Assassin's Creed creator Patrice Désilets may be gearing up to show off his next project. Asked by Internet super-sleuth Superannuation (via CVG) if he has any interesting news to share in the coming weeks, Désilets responded, "Probably yes...at least I'm working on it."
According to Superannuation, Désilets has been under a "no-compete" clause since he was let go from Ubisoft last year which has forbade him from showing any new games. This clause is apparently set to end at the end of the month, which would mean that Désilets could show off his new project if he wanted to.
Désilets originally left Ubisoft in 2010 to start a new studio, THQ Montreal, where he was working on a game called 1666: Amsterdam. Upon THQ's bankruptcy, Ubisoft stepped in to purchase THQ Montreal and the 1666: Amsterdam game itself.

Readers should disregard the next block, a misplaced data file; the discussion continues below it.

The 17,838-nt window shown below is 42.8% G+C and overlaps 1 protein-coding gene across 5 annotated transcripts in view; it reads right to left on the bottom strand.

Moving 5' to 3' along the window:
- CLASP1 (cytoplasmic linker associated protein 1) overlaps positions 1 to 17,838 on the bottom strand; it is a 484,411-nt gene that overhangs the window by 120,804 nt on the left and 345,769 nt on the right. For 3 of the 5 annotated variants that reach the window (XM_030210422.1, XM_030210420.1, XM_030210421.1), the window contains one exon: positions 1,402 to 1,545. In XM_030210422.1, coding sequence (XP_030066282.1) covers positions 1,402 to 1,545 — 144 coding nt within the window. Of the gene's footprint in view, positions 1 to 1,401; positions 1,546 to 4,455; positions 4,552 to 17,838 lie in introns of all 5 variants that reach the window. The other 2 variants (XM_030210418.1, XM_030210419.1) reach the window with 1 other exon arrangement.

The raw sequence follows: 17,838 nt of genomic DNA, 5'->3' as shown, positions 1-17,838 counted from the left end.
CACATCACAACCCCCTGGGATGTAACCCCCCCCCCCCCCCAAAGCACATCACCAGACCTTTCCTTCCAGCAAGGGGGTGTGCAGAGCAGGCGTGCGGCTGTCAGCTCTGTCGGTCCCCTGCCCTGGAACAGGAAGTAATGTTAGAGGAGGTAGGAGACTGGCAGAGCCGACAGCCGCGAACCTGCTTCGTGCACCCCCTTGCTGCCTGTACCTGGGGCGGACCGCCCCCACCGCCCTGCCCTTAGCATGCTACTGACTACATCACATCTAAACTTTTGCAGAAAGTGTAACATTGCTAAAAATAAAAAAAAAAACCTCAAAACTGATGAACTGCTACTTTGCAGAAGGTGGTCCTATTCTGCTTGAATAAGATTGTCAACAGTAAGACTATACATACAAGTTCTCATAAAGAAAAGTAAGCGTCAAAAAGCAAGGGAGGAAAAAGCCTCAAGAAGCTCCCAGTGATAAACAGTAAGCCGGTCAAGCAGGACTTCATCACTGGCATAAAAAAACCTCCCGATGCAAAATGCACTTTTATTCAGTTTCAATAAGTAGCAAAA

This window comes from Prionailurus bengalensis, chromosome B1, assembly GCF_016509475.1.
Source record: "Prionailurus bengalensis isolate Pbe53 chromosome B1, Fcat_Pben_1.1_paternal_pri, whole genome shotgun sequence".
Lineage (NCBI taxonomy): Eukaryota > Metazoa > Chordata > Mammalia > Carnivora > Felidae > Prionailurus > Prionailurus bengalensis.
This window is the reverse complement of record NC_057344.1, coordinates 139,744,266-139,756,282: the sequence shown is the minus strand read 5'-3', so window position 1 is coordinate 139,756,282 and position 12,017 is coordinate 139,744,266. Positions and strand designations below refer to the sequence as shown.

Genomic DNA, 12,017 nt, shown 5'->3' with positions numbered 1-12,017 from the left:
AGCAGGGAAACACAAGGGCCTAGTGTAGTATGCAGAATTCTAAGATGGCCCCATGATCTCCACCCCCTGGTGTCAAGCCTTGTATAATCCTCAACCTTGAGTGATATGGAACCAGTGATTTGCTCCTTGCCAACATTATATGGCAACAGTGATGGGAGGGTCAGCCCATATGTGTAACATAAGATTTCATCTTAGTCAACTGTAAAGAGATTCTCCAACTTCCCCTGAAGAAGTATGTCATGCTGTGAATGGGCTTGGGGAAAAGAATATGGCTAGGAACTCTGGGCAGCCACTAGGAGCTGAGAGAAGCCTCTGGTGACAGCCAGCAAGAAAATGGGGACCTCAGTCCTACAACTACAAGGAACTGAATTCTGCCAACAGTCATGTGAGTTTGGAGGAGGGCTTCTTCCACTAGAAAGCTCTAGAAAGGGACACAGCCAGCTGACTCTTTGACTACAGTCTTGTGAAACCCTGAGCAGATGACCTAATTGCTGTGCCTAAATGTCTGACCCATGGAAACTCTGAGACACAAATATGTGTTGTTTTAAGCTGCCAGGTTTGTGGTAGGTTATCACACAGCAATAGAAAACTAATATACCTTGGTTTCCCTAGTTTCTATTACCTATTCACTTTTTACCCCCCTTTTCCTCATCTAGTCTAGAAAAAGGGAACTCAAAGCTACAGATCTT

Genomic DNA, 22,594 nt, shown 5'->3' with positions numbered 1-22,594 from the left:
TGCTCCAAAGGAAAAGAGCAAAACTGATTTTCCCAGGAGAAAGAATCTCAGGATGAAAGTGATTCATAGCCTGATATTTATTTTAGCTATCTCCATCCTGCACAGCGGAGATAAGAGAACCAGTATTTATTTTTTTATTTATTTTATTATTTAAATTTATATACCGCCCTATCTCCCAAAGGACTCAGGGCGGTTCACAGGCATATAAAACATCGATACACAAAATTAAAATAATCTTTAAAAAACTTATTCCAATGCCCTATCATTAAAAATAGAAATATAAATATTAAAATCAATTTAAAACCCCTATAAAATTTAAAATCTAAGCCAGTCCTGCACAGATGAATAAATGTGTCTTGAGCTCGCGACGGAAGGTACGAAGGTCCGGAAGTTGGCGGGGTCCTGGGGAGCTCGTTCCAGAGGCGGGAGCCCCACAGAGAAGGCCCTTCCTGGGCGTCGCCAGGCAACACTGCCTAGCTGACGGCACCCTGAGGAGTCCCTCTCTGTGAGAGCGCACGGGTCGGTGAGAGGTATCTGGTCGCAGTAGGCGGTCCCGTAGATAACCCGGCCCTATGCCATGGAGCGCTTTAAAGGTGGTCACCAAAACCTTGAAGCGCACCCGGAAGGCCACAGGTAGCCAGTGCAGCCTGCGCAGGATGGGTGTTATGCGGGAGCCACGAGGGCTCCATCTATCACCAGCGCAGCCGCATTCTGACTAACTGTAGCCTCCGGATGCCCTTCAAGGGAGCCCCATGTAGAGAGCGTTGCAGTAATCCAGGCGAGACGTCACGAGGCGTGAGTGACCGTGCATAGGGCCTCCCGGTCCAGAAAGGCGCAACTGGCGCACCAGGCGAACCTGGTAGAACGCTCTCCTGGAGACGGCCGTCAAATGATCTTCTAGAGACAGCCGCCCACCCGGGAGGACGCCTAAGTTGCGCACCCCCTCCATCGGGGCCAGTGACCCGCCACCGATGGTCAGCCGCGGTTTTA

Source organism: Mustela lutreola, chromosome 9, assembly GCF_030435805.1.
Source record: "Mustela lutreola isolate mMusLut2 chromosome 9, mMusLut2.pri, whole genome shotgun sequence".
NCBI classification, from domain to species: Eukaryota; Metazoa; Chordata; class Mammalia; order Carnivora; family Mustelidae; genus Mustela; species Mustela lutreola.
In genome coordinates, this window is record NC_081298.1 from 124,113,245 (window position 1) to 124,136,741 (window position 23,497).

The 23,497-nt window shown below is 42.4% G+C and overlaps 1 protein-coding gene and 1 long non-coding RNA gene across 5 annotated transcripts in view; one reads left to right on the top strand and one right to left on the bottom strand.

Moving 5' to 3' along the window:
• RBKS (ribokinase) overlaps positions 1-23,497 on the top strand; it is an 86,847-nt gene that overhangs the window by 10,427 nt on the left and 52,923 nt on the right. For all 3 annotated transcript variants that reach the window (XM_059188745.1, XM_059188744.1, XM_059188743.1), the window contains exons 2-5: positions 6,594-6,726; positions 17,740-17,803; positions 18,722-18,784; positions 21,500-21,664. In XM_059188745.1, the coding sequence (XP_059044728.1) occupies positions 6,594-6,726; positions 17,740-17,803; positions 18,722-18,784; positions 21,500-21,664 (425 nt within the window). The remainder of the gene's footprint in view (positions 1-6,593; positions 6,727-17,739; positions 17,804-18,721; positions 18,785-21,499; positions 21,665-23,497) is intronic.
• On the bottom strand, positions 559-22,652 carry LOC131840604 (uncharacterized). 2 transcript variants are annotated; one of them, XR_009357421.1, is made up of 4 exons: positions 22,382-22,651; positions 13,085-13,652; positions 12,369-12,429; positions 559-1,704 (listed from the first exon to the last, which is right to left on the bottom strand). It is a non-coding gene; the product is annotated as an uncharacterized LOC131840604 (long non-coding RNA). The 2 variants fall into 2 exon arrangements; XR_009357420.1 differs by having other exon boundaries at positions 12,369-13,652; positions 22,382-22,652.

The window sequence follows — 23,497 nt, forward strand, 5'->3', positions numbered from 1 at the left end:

The designer re-joined Ubisoft as part of the company's acquisition of THQ Montreal, but it didn't last long. Ubisoft CEO Yves Guillemot said the company and Désilets "couldn't align our visio both on project development and team management." 1666: Amsterdam was put on hold and Désilets left Ubisoft again, suing the company on the way out for $400,000 and for rights to purchase the 1666: Amsterdam game from Ubisoft. The status of that lawsuit is unknown.